We all know a handful of people who seem to define success in retirement: They are financially secure, in a home where they are happy, and mentally and physically active.
How did they get there? Some of that success has to do with luck. But much more of your life’s success will come from continual investments you make in yourself, not just your 401(k).
Over your lifetime, your ability to earn and save is worth much more than any returns you make in the market.
So while it’s great to be a smart investor, keeping your fees low and putting your money into diversified portfolios, it’s more important to be a career-builder and a habitual saver. Here are seven tips for building success by investing in yourself:
1. Invest in the Education to Win Yourself a Well-Paying Career
The difference between the highest-paying jobs in America, which are mostly in health care, and the lowest-paying jobs, which are mostly in food service and personal care (like manicurists) is huge. In 2012, the anesthesiologist earning at the median made $135,000 and the food prep worker earning at the median made $9.28 an hour, or less than $20,000 a year. But there’s a big difference in the middle too so that getting a nursing degree may lead to a salary twice as large as getting a teaching degree. Money doesn’t have to be your main guide, but it ought to be a big one.
2. Invest the Time to Figure Out What You Want
The conventional wisdom is to follow your passion, and you will do better in a job that you enjoy. Can you volunteer or explore your passions in some other way through research to help yourself develop a plan for your career that will both earn you enough money and be something you enjoy?
3. Recognize That Now Is Always the Best Time
Investing in yourself as early as you can helps. That doesn’t mean you’ll have all the answers or that it’s ever too late. But if you’re toying with the idea of going back to school, start the process now. If you’re trying to decide whether to start a company, write a business plan. If your choice is whether to get a job or travel the world for a year, go for the job. Unless, of course, world travel is a higher priority for you than conventional success, in that case, start on your world travel.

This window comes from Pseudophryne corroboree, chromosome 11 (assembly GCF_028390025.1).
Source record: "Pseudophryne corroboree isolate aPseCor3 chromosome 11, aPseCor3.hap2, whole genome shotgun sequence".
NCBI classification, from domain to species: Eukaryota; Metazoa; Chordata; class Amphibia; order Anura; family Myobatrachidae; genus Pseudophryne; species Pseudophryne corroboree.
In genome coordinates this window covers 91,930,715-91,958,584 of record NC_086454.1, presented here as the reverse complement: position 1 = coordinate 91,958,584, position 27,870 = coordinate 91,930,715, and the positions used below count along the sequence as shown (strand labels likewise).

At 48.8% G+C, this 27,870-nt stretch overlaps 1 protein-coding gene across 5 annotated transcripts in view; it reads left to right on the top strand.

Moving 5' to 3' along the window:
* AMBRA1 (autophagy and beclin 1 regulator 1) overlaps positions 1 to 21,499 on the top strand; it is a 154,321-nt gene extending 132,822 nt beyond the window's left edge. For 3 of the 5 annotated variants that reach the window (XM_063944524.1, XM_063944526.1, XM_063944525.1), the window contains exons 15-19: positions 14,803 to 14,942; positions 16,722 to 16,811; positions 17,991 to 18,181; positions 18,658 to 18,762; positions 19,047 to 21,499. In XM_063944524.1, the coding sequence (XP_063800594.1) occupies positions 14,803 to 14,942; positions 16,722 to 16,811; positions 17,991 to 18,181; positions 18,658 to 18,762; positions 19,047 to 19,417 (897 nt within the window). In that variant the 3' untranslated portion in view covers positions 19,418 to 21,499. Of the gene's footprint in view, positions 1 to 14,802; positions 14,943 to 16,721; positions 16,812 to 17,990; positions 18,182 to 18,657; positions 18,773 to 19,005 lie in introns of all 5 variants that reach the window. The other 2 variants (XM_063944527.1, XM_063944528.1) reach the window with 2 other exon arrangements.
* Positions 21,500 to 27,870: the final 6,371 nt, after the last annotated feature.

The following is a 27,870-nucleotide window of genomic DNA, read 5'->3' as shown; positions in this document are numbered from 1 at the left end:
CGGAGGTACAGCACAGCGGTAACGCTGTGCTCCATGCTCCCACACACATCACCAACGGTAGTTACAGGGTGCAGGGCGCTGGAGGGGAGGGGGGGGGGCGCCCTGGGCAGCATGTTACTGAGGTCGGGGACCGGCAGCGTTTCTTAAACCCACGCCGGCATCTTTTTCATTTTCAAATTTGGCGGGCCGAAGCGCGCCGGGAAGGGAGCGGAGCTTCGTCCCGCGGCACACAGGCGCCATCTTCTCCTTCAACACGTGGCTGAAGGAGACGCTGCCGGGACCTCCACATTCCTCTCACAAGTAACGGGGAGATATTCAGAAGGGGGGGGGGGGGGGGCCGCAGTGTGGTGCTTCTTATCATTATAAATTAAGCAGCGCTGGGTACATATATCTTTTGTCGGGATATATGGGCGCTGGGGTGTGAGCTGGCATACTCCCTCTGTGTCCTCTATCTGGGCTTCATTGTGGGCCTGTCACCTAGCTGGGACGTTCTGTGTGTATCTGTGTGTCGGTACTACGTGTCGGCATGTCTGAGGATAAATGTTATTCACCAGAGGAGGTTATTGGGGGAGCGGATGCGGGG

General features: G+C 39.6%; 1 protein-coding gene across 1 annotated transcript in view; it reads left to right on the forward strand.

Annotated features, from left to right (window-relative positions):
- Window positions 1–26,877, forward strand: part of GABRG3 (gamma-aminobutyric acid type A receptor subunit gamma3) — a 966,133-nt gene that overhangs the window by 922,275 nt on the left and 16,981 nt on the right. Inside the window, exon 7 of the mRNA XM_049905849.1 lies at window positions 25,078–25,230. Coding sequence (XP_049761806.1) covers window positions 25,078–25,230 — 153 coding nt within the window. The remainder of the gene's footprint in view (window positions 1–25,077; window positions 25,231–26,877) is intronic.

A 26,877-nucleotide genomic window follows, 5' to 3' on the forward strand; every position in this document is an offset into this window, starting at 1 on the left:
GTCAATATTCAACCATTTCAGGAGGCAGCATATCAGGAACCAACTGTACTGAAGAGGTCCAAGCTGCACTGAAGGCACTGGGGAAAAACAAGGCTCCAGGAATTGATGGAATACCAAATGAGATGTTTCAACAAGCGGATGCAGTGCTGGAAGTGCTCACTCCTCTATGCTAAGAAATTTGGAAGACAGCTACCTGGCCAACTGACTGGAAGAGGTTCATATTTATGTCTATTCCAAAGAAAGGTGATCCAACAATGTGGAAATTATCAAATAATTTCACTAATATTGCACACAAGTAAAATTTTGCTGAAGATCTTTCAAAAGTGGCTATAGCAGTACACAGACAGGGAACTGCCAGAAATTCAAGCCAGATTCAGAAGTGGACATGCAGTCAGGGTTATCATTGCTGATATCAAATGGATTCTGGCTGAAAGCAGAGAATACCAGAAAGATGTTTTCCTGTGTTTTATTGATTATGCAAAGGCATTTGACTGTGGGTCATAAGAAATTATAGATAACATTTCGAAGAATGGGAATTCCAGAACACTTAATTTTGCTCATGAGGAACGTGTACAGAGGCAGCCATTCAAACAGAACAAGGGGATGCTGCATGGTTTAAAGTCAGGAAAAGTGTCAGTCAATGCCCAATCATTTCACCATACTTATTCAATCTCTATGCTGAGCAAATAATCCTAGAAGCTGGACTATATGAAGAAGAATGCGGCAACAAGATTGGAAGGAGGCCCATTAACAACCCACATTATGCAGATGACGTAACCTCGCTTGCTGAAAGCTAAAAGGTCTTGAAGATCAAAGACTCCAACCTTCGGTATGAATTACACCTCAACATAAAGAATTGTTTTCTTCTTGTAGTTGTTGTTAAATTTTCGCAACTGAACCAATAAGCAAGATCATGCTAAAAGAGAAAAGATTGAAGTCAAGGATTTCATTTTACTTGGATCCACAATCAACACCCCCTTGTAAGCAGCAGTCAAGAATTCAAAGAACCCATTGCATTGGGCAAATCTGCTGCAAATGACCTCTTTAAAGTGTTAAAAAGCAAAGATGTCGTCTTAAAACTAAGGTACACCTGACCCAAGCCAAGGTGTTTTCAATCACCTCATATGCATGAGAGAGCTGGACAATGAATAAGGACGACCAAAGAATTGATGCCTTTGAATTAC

4. Keep Educating Yourself, but Keep the Cost Manageable
You can’t let your skills stagnate, just as you can’t leave a portfolio alone without ever adjusting it to meet your new goals. As your career field or your interests change, stay up to date with whatever education option fits the bill, whether it is a free giant online open course, available from places like Coursera or xEd, classes at a local community college, or a post-graduate degree. If you go for the latter, though, be sure to total up the costs, including what you’ll sacrifice if you need to quit a job.
Formal post-graduate education usually pays off, even at very expensive schools, because your earnings rise after the degree and you’re eligible for more promotions, but you’ll still be smart to consider the school carefully. And don’t forget: you can take a class just for fun it might lead to a new interest that significantly enriches your life.
5. Automate Your Savings
This is old but good advice: Pay yourself first. After you’ve paid off any high-interest debts, prioritize your savings so that you are putting money into retirement plans, emergency funds or other savings accounts. These are investments in yourself and your peace of mind.
6. Work on Your Spending Habits
One of the smartest investments you could possibly make is putting the time in for a two-pronged effort. Spend some real time reflecting on why you are spending as much as you are. If your purchases aren’t adding to your happiness, cut them out. Second, take a look at your budget to see where you can pay less, like trimming your phone bill or cutting out subscriptions you don’t use.
Most financial advisors want you to save 10 to 15 percent of your budget. But experts say you’re likely to be happier, and give yourself many more options if you can save 30 to 50 percent. The cash stockpile will give you many more options, perhaps to invest in a startup or an expensive hobby, and make it easier to live leaner in future uncertain times.
7. Take a Risk on Success
Don’t go willy-nilly putting money on your credit cards, but a low-interest bank loan or a well-timed loan from your family can help you invest. One of the biggest differences between successful people and those with regrets is the ability to recognize when something is going well, and double down on the success.
As a business takes off, that might mean investing some savings or borrowing money. Or, if you’ve had a big success with a short story or film you’ve created, it might mean spending money on a marketing initiative or heading back to school to polish your skills. Does this run counter to #6? Not really. The difference is the presence of success. Don’t spend needlessly. Save your money, instead. But if you’ve created a success at one level, invest to take it to another.